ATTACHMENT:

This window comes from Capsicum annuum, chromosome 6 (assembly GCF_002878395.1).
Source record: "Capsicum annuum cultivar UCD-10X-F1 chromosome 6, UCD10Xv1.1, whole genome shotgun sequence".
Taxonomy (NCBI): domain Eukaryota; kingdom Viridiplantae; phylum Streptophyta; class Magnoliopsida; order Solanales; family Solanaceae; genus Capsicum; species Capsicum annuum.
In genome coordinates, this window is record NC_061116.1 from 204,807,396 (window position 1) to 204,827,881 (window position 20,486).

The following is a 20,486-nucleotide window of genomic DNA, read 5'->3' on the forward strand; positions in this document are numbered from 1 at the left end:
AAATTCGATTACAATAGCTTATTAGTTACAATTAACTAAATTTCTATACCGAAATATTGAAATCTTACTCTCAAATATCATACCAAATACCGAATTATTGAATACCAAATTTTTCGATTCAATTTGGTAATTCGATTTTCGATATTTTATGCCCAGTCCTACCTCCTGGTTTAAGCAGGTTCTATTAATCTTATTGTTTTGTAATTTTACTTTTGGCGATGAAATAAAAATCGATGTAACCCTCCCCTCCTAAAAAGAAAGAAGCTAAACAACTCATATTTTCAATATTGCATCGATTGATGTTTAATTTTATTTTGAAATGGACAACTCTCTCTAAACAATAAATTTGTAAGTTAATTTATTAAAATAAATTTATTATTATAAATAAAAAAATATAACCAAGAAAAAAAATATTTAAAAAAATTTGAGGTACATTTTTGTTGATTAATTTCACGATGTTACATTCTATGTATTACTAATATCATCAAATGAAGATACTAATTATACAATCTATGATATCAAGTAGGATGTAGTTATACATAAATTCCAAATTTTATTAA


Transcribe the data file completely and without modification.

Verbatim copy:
This window comes from Capsicum annuum, chromosome 6 (assembly GCF_002878395.1).
Source record: "Capsicum annuum cultivar UCD-10X-F1 chromosome 6, UCD10Xv1.1, whole genome shotgun sequence".
Taxonomy (NCBI): domain Eukaryota; kingdom Viridiplantae; phylum Streptophyta; class Magnoliopsida; order Solanales; family Solanaceae; genus Capsicum; species Capsicum annuum.
In genome coordinates, this window is record NC_061116.1 from 204,807,396 (window position 1) to 204,827,881 (window position 20,486).

The following is a 20,486-nucleotide window of genomic DNA, read 5'->3' on the forward strand; positions in this document are numbered from 1 at the left end:
AAATTCGATTACAATAGCTTATTAGTTACAATTAACTAAATTTCTATACCGAAATATTGAAATCTTACTCTCAAATATCATACCAAATACCGAATTATTGAATACCAAATTTTTCGATTCAATTTGGTAATTCGATTTTCGATATTTTATGCCCAGTCCTACCTCCTGGTTTAAGCAGGTTCTATTAATCTTATTGTTTTGTAATTTTACTTTTGGCGATGAAATAAAAATCGATGTAACCCTCCCCTCCTAAAAAGAAAGAAGCTAAACAACTCATATTTTCAATATTGCATCGATTGATGTTTAATTTTATTTTGAAATGGACAACTCTCTCTAAACAATAAATTTGTAAGTTAATTTATTAAAATAAATTTATTATTATAAATAAAAAAATATAACCAAGAAAAAAAATATTTAAAAAAATTTGAGGTACATTTTTGTTGATTAATTTCACGATGTTACATTCTATGTATTACTAATATCATCAAATGAAGATACTAATTATACAATCTATGATATCAAGTAGGATGTAGTTATACATAAATTCCAAATTTTATTAA